What is GCaPPS?
GCaPPS is a research study evaluating the feasibility of offering genetic testing to everybody in the population. The aim of this genetic test (a straight-forward blood test) is to identify individuals at high risk of developing cancers linked to certain inherited gene alterations.
Genes are basic units of inheritance. They contain the blueprint of all hereditary information. Our genes are made up of building blocks called DNA. Each gene is a short sequence of DNA which corresponds to a unique set of instructions. These instructions are responsible for the characteristics of an individual. Some individuals may have an alteration in their DNA sequence or genetic code. This is called a mutation. Those who carry an alteration in certain genes are at a greater risk of developing cancer. Two such genes are known as the BRCA1 and BRCA2 genes (pronounced “brakka-1” and “brakka-2”). Individuals carrying an alteration in the BRCA1 and BRCA2 genes have a high risk of developing breast, ovarian and prostate cancer. Each of their children (irrespective of sex) has a 50%, or 1 in 2 chance, of inheriting the altered gene. Established early detection and preventive strategies such as screening and surgery are available to manage the cancer risk of these ‘at risk’ individuals. Individuals carrying an altered gene may be identified through genetic testing. This involves a straight forward blood test just like any other blood test. At present this test is only available (on the NHS) to individuals who have a strong family history of cancer. However, this strategy fails to identify a large proportion (over 40%) of ‘at risk’ people. Special attention needs to be given to some individuals known to more frequently carry BRCA alterations, such as populations of Ashkenazi Jewish, Swedish, Norwegian, and Icelandic origin.
Up to 1 in 40 Ashkenazi Jewish individuals carry such an alteration in the BRCA1&2 genes and hence are at increased risk. This is around 10-20 times higher than the general (non-Ashkenazi) population. In the Ashkenazi Jewish population only three alterations have been found to be very common and are called ‘founder mutations’.
What are the aims of the project?
- This study aims to identify the best method of screening the Ashkenazi Jewish population for individuals at increased risk of genetic cancer.
- This project compares the option of testing everyone with the current practise of testing only those with a high-risk family history.
- The project hopes to show that the approach of testing everyone would identify more carriers of gene alterations.
- It will also evaluate the acceptability and psychological impact of testing, the effect on quality of life, uptake of preventive options and the cost of such an approach.
The GCaPPS team aims to develop a strategy for prediction and prevention of genetic cancer. Over the long term it is hoped this will reduce cancers in the community.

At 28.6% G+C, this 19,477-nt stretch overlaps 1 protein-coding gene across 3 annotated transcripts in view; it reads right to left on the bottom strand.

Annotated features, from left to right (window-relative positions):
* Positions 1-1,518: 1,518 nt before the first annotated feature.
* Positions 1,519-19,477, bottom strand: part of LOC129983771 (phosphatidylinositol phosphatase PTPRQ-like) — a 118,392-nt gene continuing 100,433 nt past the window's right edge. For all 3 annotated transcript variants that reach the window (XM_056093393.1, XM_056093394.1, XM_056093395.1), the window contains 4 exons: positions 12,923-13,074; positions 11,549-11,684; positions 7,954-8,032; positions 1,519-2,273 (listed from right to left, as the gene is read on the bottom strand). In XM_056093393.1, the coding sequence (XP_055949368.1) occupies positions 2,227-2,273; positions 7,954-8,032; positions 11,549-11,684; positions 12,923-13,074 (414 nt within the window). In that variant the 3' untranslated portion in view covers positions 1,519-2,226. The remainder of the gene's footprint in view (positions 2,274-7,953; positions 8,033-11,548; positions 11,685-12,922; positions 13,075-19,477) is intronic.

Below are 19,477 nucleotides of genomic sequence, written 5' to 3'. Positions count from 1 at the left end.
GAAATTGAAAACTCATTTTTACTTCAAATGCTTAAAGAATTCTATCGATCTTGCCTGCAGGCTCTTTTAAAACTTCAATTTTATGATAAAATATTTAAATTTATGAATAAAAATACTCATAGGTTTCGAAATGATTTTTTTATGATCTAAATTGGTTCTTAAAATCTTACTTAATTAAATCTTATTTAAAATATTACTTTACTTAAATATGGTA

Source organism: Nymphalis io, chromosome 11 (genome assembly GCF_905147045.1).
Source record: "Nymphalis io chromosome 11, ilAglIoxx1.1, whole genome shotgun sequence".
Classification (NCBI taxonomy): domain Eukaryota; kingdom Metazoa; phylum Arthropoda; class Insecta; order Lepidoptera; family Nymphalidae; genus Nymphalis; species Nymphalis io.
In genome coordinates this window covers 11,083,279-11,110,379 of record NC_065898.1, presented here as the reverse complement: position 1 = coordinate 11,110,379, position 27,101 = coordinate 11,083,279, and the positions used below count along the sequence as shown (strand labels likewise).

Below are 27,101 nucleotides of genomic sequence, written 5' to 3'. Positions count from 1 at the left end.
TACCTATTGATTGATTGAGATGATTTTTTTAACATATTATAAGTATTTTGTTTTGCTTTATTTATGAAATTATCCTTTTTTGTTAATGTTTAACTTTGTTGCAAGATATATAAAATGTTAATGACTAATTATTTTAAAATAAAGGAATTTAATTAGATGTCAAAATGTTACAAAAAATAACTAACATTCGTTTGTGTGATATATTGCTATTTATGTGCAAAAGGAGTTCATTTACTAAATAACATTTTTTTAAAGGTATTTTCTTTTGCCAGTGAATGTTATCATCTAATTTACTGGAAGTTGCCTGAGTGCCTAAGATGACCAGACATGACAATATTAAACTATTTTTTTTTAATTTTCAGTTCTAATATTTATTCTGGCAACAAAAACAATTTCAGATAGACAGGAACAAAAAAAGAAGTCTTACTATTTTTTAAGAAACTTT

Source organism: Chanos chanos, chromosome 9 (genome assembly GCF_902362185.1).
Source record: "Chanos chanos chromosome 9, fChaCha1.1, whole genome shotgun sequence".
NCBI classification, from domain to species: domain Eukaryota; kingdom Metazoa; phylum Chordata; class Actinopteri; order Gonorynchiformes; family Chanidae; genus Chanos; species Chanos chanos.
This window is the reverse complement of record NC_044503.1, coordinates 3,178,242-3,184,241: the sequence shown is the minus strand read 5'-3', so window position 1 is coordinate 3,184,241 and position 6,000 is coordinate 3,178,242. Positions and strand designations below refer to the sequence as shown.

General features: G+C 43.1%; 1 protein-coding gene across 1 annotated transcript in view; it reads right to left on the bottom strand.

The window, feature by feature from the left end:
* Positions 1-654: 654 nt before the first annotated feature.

What will the project provide?
- Provide genetic counselling and education on the genetic risk of breast, ovarian and prostate cancer. This will help individuals decide if they wish to undergo testing.
- Provide lifestyle advice on reducing the risk of cancer.
- Offer a blood test to identify those individuals who have a BRCA gene alteration (founder mutation) and are therefore at higher risk of developing these cancers.
- Offer those found carrying a BRCA alteration options for early detection and cancer risk reduction or prevention.
- Refer ‘at risk’ individuals to genetic clinics to enable them to access preventive options.
- Provide post-test counselling support.
- Follow-up participants after testing to assess outcomes.
When does the project begin and how long will it last?
It is anticipated that the project will begin around the autumn of 2008. There will be an initial pilot phase which will screen 1000 individuals. This may take up to one year. This will be followed by the core phase of the project which hopes to screen 9,000 individuals and this may take up to 3 years. Individuals tested will be followed up for over 3 years to ascertain the impact of testing.
Who can participate?
Individuals over the age of 18 years who have four Ashkenazi grandparents can participate. The GCaPPS team at the Coordinating Centre at University College London (UCL) will assess and confirm your eligibility.
What will taking part involve?
You will need to attend a genetic counselling session provided by a genetic counsellor. This will be organised for you by the GCaPPS team. The counselling session and additional educational materials provided will help you decide if you wish to undergo genetic testing.
After receiving counselling if you decide to undergo testing you will be asked to provide a simple blood test.
All participants who have provided a blood sample will be divided into two groups. In the first group (Systematic Screening group) everyone will undergo testing. In the second group (Family History group) only those who have a high family history based risk of cancer will undergo testing. It may take 1-3 months to receive the test results.
A health questionnaire will be sent to you 7 days, 3 months, 1 year, 2 years and 3 years after you receive your test result. You need to fill this in and send it back by free-post.
Do I have to undergo testing?